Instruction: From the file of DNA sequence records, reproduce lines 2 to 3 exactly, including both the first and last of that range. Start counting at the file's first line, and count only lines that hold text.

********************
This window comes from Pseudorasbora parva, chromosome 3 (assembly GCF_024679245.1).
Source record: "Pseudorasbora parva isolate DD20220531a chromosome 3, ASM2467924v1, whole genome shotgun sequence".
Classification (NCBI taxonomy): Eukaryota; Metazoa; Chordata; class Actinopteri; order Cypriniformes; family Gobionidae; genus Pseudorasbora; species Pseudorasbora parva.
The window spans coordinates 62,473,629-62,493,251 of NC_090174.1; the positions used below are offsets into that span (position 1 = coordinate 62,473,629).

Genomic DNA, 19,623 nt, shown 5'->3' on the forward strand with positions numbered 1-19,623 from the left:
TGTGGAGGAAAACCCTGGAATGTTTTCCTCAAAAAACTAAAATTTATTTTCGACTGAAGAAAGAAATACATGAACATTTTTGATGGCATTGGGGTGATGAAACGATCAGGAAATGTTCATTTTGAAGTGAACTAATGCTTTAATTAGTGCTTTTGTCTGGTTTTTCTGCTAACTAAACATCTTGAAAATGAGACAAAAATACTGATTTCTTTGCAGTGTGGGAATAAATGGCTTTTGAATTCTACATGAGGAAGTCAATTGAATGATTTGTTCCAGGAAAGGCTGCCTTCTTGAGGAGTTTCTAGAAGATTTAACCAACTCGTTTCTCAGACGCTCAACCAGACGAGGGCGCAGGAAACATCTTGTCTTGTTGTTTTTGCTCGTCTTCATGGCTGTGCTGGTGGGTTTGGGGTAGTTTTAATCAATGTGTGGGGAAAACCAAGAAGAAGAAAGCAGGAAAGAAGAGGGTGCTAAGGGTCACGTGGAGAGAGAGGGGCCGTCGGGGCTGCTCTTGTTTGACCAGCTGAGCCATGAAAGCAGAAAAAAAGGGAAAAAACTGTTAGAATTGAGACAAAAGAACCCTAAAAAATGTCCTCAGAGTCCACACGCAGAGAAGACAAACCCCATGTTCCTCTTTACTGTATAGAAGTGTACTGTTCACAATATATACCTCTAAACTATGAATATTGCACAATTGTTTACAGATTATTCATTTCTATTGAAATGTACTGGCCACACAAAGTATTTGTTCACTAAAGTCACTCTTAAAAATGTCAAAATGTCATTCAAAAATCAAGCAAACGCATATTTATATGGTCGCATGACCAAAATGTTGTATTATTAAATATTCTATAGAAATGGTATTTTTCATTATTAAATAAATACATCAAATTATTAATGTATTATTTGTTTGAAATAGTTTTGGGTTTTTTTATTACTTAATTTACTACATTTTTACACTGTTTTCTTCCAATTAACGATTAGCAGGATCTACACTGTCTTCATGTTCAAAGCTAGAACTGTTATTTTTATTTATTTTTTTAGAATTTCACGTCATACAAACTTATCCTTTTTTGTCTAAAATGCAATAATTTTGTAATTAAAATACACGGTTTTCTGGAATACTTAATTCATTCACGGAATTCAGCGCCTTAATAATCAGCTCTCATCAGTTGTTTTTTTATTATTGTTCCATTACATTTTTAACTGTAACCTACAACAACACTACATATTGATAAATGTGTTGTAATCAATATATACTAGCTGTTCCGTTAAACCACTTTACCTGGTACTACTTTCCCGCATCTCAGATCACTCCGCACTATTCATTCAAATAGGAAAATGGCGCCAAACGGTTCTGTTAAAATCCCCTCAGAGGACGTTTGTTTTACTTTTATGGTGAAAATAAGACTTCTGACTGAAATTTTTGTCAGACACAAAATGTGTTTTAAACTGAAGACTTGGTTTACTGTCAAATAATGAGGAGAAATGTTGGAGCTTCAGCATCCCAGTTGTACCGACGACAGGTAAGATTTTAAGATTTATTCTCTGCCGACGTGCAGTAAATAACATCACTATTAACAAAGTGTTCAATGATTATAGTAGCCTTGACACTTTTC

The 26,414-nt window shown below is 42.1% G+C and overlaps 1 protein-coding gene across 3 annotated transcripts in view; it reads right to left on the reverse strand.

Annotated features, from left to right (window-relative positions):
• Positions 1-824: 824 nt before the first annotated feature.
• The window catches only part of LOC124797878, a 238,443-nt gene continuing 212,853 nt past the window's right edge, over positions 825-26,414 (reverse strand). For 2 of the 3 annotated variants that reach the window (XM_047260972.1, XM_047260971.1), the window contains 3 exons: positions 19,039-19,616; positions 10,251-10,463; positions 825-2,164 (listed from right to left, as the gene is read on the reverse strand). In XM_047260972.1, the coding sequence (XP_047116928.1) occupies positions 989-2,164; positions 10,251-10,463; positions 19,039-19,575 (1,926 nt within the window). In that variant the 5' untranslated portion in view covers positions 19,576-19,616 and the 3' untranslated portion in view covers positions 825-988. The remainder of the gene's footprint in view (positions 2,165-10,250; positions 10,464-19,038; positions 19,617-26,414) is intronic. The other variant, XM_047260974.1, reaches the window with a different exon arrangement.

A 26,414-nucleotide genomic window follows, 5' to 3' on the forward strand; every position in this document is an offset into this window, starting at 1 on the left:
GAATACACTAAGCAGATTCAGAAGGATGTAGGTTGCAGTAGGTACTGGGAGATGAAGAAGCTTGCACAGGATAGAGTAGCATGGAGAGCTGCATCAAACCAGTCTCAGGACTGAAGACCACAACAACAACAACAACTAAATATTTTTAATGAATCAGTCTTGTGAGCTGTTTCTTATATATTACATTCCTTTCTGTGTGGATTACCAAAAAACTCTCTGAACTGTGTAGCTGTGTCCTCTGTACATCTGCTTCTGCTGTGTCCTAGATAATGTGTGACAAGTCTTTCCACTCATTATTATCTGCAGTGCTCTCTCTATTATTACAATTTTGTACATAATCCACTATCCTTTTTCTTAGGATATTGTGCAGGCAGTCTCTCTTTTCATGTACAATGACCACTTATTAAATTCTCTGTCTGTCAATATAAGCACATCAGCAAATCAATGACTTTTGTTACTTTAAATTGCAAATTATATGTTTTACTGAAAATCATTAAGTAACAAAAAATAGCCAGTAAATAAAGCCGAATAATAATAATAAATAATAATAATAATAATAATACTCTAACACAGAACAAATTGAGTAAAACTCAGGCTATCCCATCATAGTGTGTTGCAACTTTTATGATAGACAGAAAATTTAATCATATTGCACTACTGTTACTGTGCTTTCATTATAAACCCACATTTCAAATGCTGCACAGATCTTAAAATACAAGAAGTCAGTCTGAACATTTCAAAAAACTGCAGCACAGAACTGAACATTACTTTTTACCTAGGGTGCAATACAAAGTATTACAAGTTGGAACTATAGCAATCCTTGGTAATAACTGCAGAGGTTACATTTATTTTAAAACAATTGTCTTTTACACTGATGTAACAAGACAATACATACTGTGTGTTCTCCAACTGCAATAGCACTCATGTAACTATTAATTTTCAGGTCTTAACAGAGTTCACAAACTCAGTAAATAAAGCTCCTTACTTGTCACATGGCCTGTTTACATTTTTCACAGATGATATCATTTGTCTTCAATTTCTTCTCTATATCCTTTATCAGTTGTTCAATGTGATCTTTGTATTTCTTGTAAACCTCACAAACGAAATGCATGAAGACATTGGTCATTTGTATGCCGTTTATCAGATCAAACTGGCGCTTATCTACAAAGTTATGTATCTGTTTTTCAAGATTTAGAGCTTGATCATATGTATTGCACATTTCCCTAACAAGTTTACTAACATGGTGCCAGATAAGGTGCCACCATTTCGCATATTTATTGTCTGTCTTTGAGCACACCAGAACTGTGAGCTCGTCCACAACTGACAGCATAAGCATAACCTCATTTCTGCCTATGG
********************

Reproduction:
Source record: "Pseudorasbora parva isolate DD20220531a chromosome 3, ASM2467924v1, whole genome shotgun sequence".
Classification (NCBI taxonomy): Eukaryota; Metazoa; Chordata; class Actinopteri; order Cypriniformes; family Gobionidae; genus Pseudorasbora; species Pseudorasbora parva.